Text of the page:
- The Washington Times - Monday, November 8, 2004

Although the celebrations and lamentations continue, President Bush’s reelection honeymoon is over. On Sunday, U.S. Marines and Army forces, aided by two Iraqi brigades, began storming the insurgent-occupied Iraqi city of Fallujah, having already taken a hospital and two bridges on the city’s western edge. Pentagon officials have refused to provide a timetable for the campaign, named Operation Phantom Fury, but the nature of urban warfare suggests that the American public should brace itself for a bloody battle. Yet the taking of Fallujah must be done.

Speaking to reporters at the Pentagon yesterday, Defense Secretary Donald Rumsfeld reiterated the necessity of ridding Iraq of insurgent strongholds, which have been attacking civilians and undermining the sovereignty of the Iraqi government. Mr. Rumsfeld also said that a retreat similar to the one that kept Marines from securing Fallujah in April will not happen. “I cannot imagine that it will stop without being completed,” he said. That’s good news, since forsaking Fallujah to the insurgents last spring has become, in hindsight, a big blunder in the Iraq war.

And that is exactly the strategy that Jordanian terrorist Abu Musab al-Zarqawi is pursuing. One of the reasons for the April retreat was concern among the 25-member Iraqi Governing Council over rising civilian casualties, which were trumpeted by the Arab news network Al Jazeera. Zarqawi’s weekend counterattack, once more aimed at galvanizing the international media, killed more than 60 civilians in three cities. This time, however, the recent statements by both Mr. Rumsfeld and Iraqi Prime Minister Iyad Allawi, who has imposed a 60-day emergency rule on the country, suggest that the same mistake won’t happen again.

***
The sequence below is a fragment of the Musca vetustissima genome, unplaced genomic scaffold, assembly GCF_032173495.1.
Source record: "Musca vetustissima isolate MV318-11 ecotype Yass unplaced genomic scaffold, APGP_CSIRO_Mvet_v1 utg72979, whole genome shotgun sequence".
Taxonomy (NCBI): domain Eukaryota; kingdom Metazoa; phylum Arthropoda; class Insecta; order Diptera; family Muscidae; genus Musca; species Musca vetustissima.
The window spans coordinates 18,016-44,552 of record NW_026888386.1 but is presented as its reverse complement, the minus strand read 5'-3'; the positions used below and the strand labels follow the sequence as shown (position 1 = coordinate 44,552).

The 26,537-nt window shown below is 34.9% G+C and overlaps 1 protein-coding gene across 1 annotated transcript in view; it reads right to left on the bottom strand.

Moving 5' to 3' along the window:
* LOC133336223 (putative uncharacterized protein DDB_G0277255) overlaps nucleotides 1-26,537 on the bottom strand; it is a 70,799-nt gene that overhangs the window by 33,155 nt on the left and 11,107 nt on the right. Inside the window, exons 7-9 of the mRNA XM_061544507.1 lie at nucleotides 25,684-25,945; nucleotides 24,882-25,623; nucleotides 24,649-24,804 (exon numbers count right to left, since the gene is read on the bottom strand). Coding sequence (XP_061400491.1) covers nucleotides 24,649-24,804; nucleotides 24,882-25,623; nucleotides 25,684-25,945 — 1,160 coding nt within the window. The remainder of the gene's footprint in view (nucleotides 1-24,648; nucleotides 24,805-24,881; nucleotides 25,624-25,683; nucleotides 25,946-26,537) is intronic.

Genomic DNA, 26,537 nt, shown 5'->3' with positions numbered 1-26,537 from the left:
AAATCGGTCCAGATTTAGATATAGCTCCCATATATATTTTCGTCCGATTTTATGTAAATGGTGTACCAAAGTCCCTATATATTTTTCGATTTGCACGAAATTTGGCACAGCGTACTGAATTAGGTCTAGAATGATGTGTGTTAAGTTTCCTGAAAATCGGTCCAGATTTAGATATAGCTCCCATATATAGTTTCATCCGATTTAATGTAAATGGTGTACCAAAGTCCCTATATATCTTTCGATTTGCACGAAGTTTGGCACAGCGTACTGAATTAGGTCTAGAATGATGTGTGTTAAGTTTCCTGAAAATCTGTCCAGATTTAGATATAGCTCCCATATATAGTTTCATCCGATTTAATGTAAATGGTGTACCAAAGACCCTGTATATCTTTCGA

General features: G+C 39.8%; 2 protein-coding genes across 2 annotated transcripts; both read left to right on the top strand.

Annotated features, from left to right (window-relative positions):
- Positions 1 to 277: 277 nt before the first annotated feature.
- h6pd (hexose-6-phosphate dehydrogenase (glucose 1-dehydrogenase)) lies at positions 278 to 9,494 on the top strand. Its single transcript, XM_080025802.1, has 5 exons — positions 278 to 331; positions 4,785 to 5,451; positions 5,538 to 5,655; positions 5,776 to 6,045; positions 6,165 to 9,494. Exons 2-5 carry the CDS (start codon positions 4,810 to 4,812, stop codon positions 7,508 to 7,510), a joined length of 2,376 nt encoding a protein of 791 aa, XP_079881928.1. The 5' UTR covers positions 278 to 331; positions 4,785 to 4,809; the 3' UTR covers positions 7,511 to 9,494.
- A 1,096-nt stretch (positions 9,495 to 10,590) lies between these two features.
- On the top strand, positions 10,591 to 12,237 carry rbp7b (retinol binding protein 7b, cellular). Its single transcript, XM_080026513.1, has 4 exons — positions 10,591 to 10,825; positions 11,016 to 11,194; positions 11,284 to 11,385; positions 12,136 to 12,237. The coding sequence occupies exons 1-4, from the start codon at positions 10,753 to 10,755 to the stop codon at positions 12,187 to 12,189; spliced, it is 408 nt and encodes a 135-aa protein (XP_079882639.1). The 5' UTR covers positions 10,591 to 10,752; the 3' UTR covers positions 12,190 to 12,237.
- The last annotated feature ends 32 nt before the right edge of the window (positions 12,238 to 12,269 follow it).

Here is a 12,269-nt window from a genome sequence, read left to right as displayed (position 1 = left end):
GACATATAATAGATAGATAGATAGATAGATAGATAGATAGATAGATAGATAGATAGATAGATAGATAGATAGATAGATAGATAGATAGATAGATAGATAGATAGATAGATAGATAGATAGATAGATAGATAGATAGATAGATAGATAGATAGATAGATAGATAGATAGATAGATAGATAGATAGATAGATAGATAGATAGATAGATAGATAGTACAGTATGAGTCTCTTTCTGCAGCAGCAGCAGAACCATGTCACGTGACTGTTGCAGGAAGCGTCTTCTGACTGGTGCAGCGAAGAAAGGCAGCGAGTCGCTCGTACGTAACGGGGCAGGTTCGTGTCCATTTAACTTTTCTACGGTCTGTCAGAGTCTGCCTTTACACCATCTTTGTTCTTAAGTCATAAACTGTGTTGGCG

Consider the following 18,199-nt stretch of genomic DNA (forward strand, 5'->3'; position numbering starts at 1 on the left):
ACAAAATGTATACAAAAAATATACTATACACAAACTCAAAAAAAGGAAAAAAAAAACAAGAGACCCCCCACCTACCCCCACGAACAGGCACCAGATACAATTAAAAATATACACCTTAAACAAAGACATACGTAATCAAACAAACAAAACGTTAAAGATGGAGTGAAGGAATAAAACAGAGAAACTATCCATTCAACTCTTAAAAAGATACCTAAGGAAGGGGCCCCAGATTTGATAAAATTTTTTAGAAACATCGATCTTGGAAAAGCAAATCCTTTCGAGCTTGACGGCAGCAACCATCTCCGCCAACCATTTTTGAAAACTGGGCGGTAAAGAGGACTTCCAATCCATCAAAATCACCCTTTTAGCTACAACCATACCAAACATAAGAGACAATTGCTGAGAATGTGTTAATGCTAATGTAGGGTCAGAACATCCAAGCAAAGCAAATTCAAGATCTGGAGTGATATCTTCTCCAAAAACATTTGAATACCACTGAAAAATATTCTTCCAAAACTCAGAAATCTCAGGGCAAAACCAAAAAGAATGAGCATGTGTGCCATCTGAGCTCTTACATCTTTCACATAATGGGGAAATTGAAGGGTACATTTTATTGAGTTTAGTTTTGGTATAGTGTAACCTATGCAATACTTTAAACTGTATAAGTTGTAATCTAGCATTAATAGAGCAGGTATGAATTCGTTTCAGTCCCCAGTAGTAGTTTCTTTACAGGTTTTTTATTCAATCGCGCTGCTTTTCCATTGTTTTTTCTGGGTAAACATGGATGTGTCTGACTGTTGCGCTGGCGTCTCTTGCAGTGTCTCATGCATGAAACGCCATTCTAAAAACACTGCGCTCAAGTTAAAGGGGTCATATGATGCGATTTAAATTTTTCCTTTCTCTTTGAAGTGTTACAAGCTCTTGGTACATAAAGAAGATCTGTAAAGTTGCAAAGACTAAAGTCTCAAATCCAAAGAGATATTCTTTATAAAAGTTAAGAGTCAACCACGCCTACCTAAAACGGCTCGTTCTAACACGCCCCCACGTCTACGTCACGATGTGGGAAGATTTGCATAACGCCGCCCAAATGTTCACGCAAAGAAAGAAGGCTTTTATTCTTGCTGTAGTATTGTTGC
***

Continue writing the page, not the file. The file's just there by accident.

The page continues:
Unfortunately, in urban warfare civilian casualties are inevitable. Back in April, Fallujah insurgents showed no hesitation in using civilian buildings, such as schools, hospitals and mosques, for defensive positions. Such street-by-street fighting seems to favor the insurgents, but there is little worry that American forces are at a disadvantage. Indeed, with aerial reconnaissance, superior night vision and smart bombs, U.S. forces not only have a strong tactical edge over their enemies, but also in minimizing the loss of innocent life.

Another consideration is whether the insurgents decide to stay and fight. It is just as possible that only a few extremists will remain in the city, while the ringleaders disperse into the countryside and neighboring towns. While this tactic has been used by guerrilla forces historically, it is by no means a course the insurgents must follow. Should Zarqawi lose Fallujah, he will have lost a major base of operations, much as al Qaeda did following the overthrow of the Taliban. As U.S. forces continue their sweep of the Sunni triangle, it might be impossible for him to regain the level of strength he had in Fallujah.

With Iraqi elections approaching in January, it is time to bring the full weight of our military power to bear on those who continue to undermine Iraqi democratization. And the hammer must fall first in Fallujah.

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